Cartel Tycoon review

Presumably to prevent angering an entire continent, it’s never revealed where Cartel Tycoon takes place – even though it’s glaringly obvious. The same applied to the Tropico series, clearly inspired by the Cuban lifestyle but instead falling back on the term ‘banana republic’. There’s fair reasoning behind this, with the writers of The Simpsons once under fire for the Brazilian stereotype rampant episode ‘Blame it on Lisa’. Brazil’s tourism board even stepped in after being angered by the depictions of crime. Cartel Tycoon takes place somewhere imaginary, and you can’t prove otherwise.

It shares other similarities with the Tropico series, focusing on establishing farms and factories while remaining in the population’s good books. Elements from Railway Empire and its sequel are also present in the way trade routes must be established. Going in, these were my two points of reference, and it’s fair to say that it’s on par with the most recent Tropico game visually, while also having a console-tailored intuitive UI similar to that seen in Railway Empire II, right down to featuring pinnable quests. You won’t be fumbling with the controls here, and it’s pleasing to see the developers get this right first time.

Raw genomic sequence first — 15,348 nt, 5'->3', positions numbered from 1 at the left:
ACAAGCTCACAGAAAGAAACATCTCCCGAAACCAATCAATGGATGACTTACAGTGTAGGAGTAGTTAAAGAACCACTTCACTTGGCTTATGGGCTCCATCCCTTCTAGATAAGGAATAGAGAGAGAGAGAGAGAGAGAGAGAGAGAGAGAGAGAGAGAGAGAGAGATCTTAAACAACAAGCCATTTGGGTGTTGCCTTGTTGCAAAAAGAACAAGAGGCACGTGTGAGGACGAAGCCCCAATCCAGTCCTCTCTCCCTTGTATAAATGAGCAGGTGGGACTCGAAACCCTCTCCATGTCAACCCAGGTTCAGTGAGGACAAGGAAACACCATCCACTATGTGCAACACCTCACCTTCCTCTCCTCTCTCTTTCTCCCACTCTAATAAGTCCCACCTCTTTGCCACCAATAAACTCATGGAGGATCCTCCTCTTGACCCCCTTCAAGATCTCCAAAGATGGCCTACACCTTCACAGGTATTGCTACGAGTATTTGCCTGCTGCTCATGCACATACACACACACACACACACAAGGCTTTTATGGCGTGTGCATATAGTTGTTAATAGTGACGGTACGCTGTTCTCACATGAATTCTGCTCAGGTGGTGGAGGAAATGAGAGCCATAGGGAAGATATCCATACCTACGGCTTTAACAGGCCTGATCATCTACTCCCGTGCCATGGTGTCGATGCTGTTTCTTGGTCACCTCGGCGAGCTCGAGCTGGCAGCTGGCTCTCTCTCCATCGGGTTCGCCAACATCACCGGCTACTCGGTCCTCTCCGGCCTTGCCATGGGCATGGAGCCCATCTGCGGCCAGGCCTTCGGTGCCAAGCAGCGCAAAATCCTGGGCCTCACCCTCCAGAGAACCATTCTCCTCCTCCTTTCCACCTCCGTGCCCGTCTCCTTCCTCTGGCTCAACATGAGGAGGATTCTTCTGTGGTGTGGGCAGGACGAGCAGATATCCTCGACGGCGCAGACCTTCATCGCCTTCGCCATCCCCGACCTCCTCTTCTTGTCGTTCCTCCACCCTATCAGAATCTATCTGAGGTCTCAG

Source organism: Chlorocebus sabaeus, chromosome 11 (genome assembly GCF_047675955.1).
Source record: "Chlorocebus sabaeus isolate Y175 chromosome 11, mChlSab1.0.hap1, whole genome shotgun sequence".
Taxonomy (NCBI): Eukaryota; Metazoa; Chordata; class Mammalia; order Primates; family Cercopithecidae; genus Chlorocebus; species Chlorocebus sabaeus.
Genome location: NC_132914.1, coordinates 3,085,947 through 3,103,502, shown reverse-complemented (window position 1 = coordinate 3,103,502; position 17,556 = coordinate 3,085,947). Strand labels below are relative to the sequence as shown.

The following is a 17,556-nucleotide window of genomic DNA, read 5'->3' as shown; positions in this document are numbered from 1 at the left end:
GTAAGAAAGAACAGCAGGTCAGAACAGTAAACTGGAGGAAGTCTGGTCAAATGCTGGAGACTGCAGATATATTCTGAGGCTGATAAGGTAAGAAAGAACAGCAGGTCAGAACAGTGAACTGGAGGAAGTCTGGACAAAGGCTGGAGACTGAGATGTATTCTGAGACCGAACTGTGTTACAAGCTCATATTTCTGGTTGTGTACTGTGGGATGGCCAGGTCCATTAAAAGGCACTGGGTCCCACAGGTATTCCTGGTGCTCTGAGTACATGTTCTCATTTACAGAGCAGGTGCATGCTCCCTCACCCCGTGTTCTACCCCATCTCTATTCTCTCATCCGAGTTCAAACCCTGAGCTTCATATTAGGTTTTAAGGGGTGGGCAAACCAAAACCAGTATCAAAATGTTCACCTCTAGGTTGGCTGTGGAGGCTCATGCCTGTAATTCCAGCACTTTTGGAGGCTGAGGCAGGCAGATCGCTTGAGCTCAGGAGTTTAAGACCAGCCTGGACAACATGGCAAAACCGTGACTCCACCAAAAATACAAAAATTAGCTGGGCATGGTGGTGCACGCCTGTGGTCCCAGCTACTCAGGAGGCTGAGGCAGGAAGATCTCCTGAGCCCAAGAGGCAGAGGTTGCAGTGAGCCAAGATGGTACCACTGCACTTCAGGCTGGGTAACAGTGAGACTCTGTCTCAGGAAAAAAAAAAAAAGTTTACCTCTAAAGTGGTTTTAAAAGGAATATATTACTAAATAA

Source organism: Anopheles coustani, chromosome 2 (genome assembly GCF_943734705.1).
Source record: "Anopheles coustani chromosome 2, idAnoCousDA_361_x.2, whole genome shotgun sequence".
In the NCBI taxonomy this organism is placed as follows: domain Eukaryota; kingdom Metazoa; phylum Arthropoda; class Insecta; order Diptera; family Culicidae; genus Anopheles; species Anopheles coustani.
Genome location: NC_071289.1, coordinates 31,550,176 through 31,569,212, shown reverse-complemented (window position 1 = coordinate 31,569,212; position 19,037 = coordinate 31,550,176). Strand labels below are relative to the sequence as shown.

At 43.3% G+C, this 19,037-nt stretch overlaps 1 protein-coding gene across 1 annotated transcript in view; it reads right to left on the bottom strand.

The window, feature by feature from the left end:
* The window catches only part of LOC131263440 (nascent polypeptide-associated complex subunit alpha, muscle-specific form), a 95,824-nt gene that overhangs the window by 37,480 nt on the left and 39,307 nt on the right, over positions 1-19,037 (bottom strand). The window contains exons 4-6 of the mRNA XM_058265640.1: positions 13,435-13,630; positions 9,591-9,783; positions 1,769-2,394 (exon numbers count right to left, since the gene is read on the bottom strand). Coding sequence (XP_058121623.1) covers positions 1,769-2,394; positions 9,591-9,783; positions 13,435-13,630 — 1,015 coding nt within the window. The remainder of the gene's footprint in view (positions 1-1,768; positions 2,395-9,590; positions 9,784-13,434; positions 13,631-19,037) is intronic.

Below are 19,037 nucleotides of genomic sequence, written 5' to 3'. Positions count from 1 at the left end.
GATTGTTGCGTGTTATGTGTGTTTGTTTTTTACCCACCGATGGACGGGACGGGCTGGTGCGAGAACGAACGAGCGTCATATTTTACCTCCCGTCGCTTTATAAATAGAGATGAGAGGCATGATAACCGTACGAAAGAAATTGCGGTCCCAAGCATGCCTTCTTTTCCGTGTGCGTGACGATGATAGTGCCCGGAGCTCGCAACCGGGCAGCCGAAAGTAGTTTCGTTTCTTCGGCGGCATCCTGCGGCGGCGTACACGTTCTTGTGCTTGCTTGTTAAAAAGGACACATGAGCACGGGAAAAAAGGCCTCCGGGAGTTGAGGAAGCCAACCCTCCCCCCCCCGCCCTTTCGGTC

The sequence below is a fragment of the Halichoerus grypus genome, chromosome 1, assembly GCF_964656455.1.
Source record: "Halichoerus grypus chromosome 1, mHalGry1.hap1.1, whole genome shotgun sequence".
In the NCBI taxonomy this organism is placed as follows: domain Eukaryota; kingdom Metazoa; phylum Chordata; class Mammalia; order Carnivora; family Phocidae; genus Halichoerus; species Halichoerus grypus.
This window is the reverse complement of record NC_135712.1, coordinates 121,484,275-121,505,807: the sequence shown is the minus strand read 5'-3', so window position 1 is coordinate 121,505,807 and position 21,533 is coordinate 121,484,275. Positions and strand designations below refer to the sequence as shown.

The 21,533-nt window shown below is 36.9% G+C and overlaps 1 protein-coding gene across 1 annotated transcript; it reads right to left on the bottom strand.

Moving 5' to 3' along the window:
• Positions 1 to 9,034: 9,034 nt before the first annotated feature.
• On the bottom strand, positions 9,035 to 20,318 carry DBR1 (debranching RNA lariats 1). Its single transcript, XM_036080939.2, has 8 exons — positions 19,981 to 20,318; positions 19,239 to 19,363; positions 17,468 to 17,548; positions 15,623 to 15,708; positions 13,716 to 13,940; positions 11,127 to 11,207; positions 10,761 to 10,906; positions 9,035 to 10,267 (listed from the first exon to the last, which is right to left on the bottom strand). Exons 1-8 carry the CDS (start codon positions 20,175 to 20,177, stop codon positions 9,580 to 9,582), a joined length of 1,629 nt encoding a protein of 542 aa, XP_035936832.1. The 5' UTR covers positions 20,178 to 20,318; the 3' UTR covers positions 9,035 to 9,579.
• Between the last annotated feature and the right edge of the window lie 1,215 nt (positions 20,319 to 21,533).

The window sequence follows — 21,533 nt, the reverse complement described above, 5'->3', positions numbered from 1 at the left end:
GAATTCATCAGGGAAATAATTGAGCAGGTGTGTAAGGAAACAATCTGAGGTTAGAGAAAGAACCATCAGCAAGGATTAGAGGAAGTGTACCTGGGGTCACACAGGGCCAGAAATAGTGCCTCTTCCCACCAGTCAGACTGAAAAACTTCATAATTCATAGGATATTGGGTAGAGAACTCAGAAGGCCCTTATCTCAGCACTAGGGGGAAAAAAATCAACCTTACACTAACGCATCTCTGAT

The campaign is spread over a few chapters, introducing us to a cartel boss’s son. Fresh from studying poetry at an American university (yes, really) they’re now eager to leap headfirst into the grimy world of smuggling, bribery, and commanding respect by establishing fear. The cut-scenes feature cartoon-like visuals, and there are some text-heavy dialogue dumps to read through when it comes to making informed decisions.

The tutorial takes 1-2 hours to finish, showing how to establish farms, factories and smuggling rings, before taking control of the neighbouring city. It doesn’t touch upon the economic side of things, however, leaving you to discover the various tools for charting income and expenditure firsthand.